I am an Italian high school teacher, Tiziana Micheletti. I teach Spanish in several classes ad my students are generally sixteen, seventeen and eighteen years old. This year I took a sabbatical and I decided to spend seven weeks (January and Februrary 2019) in Finland to observe the Finnish educational system.
The inspiration came to me while reading a Europedirect weekly newsletter: there I found a project promoted by Europedirect Pohjois-Satakunta. The introduction to the project was a question: "Are you a teacher and you want to see how your european colleagues work?". From the first moment, it seemed a really interesting opportunity to me.
Thanks to the mediation and kindness of Krista Antila, leader of Europe Direct Pohjois-Satakunta, I could organize myself to go to Kankaanpää and be welcomed at Kankaanpään Yhteislyseo and Pohjanlinnan Koulu. In both schools I had the possibility to attend several classes. During my stay, I also had the opportunity to visit Karvia school, Ikaalinen school and Parkano school.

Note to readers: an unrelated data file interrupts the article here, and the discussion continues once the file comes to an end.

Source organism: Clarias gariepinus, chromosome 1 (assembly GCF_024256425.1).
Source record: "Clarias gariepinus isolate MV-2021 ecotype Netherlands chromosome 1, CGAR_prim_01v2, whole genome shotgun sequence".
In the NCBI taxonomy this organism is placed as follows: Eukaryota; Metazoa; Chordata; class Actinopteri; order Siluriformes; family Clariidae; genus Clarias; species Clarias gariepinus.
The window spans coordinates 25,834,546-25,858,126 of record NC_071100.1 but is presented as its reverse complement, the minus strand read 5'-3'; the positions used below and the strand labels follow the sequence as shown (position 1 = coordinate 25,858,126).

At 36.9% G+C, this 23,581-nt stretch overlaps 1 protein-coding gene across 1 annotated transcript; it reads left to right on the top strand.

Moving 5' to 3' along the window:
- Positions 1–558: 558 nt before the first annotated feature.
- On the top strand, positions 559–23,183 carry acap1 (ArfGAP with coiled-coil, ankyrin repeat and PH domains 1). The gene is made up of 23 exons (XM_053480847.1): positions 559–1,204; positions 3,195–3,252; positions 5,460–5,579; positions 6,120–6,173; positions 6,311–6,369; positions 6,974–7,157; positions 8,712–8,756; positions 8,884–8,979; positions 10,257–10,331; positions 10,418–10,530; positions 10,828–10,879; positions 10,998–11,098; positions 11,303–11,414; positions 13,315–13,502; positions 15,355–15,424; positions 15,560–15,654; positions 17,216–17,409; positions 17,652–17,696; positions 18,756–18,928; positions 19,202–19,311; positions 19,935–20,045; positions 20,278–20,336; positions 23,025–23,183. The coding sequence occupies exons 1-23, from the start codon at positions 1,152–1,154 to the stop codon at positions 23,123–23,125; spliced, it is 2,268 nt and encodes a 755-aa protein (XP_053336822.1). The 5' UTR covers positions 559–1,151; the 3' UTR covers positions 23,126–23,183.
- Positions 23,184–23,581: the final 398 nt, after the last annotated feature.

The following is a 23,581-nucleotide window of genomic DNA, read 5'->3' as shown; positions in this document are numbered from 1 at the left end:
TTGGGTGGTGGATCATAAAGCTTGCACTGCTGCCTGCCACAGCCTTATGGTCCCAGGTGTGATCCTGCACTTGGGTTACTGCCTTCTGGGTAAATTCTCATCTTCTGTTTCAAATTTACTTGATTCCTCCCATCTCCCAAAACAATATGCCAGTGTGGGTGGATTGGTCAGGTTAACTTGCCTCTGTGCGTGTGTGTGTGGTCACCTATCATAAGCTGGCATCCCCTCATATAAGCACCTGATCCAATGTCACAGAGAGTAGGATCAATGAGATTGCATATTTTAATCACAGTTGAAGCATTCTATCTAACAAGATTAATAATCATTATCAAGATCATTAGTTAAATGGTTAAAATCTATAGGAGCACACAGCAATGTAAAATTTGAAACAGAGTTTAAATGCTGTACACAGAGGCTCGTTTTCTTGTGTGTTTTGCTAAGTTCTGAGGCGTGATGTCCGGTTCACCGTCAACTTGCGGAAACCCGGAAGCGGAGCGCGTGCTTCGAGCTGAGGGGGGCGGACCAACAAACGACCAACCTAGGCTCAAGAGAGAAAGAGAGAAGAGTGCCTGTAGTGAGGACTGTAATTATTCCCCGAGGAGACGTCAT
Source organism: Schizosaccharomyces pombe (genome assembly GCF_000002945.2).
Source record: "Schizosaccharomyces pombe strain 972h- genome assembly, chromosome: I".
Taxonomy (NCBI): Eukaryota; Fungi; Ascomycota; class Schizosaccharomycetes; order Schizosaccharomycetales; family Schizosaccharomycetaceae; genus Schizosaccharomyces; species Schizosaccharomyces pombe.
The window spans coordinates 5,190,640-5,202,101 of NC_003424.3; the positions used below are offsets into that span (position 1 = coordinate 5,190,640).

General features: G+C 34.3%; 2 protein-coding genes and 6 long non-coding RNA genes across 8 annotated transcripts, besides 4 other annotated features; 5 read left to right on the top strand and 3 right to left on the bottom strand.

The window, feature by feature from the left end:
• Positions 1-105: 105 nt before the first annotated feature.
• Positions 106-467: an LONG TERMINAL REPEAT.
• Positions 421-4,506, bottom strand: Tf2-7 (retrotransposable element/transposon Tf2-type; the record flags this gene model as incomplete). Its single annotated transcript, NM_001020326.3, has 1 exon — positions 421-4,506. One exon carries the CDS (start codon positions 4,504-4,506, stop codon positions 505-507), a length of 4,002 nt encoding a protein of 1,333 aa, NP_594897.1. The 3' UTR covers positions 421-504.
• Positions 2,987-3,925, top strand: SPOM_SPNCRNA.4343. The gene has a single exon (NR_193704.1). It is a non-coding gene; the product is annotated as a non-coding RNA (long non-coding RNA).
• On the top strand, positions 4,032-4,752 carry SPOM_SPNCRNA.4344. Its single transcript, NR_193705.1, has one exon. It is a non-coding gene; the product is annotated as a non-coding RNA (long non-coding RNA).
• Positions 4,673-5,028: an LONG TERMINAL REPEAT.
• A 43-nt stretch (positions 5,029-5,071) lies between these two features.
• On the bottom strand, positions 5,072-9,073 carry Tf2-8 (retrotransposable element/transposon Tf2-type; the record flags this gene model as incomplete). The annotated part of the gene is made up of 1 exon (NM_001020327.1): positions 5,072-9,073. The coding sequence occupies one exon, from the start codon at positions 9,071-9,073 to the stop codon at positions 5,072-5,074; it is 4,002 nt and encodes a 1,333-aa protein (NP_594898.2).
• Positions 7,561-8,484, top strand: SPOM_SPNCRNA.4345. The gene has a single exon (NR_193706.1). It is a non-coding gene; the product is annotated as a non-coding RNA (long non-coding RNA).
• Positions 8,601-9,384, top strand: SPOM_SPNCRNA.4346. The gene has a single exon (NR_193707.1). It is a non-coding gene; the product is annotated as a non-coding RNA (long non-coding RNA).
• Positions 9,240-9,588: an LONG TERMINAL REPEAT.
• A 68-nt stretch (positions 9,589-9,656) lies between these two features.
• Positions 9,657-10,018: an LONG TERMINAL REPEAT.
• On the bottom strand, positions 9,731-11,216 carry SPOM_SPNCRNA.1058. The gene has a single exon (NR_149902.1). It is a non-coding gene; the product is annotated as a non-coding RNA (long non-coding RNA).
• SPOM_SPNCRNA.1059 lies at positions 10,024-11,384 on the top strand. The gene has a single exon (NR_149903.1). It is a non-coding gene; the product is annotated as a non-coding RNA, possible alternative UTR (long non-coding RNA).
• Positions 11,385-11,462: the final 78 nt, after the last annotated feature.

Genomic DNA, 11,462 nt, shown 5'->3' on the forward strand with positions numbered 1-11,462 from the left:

I had the opportunity of considering positive aspects and less positive aspects of the Finnish educational system. 
One positive aspect of the Finnish system is, for example, the fact of having a room for each teacher. In Italy, we have a room for every group of students and teacher must run from one room to another. The rooms are often on different floors of the same building and we have no breaks between one lesson and another.
A really good aspect about the Finnish system is that in Finnish schools there's always a fifteen minutes break after every lesson. In Italy we have just a ten minutes break, once in the morning, but the morning schedule is quite long: we start school at 8 and end it at 13.15 pm and sometimes we also have lessons in the afternoon. For this reason it is difficult for the teachers to keep pupils' motivation and attention to a high level.